The product owner tells the various business owners the priorities, the costs, and expected outcomes. The business owners then determine the priority for the business, and as such, how the business will allocate funds. This negotiation between business owners and product owners will change the priority of the features until we get a prioritized set of features to be delivered.
Those negotations have left us with the following prioritized list:
- Add to Bag Errors
- Product Recommendations Change
- Color Scheme
- Product Hero Matches Swatches
- Product Videos
Now that work has been prioritized, the engineering manager, program manager, and delivery team work to break the product requirements into digestible tickets for implementation (Figure 4.4). These tickets are groomed to provide clarity, prioritized for work, and then worked by the delivery team.
In this stage, the role of the engineering manager is to provide support and limit disruptions for the delivery team. The role of the program manager is to coordinate work in order to ensure it is delivered in a timely fashion across teams and to provide updates to business and product stakeholders about the work being done and risks that have emerged. The role of the delivery team is to deliver on the requirements. The product owner should regularly review the work of the delivery team and provide final approval as features are completed ([Figure 4.5]).
The final, and very important step, in our software-development lifecycle is to measure the impact of our feature. Software development for enterprise is about making hypotheses about how visitors will react to the features we implement and then testing that those hypotheses are true. This helps to inform us about whether our investment in those features has paid off and helps direct us towards those items which require further refinement.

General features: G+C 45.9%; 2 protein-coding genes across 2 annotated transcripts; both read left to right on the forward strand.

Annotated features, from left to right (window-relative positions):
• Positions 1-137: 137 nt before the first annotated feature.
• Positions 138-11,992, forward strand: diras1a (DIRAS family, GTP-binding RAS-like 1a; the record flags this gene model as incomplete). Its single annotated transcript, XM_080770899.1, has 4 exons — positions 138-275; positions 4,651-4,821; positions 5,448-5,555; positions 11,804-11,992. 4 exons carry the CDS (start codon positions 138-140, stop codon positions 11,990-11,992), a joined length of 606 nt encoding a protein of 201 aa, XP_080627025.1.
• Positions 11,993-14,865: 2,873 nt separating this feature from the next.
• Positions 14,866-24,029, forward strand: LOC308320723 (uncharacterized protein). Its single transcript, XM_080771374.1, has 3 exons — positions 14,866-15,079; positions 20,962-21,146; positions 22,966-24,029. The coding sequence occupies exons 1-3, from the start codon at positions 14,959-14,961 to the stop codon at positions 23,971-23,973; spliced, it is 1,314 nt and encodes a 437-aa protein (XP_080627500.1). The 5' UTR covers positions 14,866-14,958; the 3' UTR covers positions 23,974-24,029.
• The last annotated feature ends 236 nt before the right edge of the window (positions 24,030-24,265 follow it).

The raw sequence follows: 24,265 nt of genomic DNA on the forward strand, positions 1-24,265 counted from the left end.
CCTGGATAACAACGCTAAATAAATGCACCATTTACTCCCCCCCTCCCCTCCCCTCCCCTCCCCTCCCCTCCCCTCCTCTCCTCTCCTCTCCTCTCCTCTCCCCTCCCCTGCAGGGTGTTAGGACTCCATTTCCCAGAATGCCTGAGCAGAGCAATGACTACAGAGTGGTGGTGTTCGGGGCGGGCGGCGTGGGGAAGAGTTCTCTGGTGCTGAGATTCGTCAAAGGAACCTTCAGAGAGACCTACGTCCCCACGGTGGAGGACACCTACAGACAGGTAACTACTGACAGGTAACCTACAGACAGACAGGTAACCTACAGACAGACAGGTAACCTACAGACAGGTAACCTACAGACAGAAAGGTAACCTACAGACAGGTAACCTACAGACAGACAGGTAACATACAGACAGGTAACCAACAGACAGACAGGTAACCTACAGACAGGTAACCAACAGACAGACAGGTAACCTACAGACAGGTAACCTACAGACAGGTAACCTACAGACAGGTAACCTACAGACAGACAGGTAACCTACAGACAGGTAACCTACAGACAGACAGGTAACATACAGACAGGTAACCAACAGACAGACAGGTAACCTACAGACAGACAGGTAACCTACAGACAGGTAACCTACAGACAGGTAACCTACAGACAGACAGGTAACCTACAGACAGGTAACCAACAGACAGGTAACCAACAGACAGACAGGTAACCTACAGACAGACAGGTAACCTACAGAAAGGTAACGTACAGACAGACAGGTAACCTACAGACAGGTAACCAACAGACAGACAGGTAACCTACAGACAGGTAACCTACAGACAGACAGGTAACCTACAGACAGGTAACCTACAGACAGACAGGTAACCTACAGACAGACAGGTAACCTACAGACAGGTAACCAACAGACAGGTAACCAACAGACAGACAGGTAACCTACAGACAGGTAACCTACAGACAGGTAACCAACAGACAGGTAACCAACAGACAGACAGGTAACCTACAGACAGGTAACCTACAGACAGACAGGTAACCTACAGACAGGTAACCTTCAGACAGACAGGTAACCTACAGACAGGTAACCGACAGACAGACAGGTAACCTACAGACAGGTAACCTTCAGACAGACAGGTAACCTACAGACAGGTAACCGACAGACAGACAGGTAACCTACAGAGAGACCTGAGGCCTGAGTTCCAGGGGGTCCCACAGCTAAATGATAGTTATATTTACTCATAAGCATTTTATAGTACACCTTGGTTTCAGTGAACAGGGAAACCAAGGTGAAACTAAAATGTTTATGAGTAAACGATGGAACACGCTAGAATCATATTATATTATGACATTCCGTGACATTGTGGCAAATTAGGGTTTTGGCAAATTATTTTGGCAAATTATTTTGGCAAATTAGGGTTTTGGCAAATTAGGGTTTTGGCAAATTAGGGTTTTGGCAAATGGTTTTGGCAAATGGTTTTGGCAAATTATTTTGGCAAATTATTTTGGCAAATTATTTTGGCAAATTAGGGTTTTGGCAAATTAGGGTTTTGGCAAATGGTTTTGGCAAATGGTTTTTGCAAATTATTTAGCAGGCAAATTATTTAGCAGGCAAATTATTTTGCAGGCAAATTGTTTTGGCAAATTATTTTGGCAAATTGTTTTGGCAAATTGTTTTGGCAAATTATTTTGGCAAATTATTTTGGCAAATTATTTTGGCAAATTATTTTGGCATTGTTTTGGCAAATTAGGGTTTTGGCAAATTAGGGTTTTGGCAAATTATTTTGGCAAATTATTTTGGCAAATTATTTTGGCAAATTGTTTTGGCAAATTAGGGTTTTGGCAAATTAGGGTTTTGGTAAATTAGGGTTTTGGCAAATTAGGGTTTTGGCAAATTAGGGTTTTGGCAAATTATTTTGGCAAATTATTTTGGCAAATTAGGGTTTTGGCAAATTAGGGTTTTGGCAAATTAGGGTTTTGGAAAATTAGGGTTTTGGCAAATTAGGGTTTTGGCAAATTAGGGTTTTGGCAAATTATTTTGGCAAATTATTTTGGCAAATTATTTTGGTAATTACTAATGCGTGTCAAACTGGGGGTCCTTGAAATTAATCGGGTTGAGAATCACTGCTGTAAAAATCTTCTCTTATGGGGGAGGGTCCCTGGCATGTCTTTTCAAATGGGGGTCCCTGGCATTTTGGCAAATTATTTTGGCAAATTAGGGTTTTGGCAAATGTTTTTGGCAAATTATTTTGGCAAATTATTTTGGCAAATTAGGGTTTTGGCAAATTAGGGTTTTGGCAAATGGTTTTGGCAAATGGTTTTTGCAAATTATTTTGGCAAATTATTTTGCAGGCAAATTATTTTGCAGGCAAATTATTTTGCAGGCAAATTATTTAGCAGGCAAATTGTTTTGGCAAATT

Most importantly, it helps us to determine whether our changes have done harm to the user experience. This way, we can ensure that we are not degrading the customer experience over time. Each of our work items had expectations about how well they would impact customer conversion. If all worked as planned, then we will hit the 5% business goal. If they did not work as planned, then we might need to find more ways to improve customer conversion in order to reach that business goal.
This is just one model of many for implementing product-based SDLC within a technical organization. When taking this, or similar approach, it is important to remember your goals. You want to clearly define ownership, to segment responsibilty, and to maximize the efficiency of resources.
Maximizing resource efficiency can best be done by: 1) Avoiding too much communication overhead by minimizing the number of people any individual needs to communicate with in order to complete their work, and 2) Minimizing the number of distractions for any individual. By clearly defining the flow of information, decision-making, and responsibility of roles within your organization, you can be sure to achieve these goals.